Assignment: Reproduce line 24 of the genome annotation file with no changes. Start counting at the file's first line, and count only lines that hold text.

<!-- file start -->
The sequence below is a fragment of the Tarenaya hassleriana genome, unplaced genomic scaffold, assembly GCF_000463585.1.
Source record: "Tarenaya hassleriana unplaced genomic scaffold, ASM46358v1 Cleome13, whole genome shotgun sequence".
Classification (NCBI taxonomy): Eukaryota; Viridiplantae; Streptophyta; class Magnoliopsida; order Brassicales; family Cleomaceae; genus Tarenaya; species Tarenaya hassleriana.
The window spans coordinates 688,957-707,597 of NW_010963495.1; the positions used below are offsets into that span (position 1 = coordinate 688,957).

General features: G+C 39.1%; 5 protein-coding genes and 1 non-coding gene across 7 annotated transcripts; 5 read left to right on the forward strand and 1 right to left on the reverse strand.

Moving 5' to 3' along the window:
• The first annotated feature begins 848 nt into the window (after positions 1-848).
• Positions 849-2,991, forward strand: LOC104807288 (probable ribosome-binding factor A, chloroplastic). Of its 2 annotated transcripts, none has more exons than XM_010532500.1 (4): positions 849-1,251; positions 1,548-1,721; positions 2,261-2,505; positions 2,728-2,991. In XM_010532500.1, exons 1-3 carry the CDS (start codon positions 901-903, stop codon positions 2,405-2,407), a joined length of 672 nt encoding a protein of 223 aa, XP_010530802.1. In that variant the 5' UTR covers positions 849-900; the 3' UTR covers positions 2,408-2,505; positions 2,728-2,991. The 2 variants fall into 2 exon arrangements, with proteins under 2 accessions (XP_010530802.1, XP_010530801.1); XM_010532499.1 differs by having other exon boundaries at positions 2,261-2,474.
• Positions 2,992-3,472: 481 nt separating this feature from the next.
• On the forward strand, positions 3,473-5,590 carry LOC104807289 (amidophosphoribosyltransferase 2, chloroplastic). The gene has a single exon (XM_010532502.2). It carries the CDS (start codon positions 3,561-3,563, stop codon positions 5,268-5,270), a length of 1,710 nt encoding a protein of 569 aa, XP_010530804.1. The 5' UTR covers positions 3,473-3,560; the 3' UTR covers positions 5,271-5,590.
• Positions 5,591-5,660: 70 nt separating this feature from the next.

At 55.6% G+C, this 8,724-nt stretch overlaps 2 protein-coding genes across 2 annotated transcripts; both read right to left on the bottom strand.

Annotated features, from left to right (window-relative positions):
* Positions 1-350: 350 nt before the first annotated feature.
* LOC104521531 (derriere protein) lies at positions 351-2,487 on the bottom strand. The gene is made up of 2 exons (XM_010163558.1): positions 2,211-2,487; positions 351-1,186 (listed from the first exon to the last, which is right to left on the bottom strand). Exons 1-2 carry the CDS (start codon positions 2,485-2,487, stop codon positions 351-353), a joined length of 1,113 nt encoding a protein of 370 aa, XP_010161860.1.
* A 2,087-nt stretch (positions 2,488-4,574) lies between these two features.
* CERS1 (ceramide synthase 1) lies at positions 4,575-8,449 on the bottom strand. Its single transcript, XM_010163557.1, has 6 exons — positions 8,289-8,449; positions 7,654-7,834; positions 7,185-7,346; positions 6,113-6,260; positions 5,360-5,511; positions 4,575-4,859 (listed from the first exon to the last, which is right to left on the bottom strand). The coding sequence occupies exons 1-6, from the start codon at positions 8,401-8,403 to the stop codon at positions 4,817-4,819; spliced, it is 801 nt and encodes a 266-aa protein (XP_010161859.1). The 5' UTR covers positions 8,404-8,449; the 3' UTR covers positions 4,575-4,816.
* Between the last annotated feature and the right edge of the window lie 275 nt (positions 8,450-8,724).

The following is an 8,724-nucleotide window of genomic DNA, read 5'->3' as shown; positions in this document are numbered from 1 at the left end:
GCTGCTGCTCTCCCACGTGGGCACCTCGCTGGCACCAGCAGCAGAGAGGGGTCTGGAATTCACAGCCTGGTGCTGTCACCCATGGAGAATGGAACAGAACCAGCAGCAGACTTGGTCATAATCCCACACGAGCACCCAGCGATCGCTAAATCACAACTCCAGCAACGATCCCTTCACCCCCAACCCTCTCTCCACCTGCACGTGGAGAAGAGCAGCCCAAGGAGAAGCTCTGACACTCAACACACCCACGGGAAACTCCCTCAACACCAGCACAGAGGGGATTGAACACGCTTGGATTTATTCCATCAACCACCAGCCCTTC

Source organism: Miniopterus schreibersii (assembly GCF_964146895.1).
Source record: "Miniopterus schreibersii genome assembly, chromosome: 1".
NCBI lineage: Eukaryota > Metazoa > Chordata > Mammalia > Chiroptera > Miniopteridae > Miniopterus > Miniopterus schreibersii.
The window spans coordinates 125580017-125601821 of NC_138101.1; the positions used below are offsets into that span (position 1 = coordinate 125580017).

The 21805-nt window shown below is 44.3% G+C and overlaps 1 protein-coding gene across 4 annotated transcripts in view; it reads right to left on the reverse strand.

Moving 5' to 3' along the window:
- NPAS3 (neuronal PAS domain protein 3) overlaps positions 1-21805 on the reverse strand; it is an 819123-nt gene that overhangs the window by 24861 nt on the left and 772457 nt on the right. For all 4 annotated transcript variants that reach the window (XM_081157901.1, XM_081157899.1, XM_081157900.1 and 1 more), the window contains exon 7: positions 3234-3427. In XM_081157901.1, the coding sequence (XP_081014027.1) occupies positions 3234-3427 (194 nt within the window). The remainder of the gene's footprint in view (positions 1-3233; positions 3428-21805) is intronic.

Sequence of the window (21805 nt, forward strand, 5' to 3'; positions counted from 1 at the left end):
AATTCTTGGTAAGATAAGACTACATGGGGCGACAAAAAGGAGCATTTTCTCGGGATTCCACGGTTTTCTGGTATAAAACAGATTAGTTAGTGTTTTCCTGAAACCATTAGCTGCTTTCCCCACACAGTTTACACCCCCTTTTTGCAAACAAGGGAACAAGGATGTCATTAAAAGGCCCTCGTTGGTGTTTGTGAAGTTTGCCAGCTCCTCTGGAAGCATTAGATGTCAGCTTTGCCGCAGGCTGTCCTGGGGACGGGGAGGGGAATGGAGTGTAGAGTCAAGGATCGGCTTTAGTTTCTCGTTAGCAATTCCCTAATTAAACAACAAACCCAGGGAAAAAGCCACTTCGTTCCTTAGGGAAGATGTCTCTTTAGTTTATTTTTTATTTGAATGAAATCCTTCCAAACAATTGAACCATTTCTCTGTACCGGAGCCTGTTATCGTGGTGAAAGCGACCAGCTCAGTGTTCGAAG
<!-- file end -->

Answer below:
The window spans coordinates 125580017-125601821 of NC_138101.1; the positions used below are offsets into that span (position 1 = coordinate 125580017).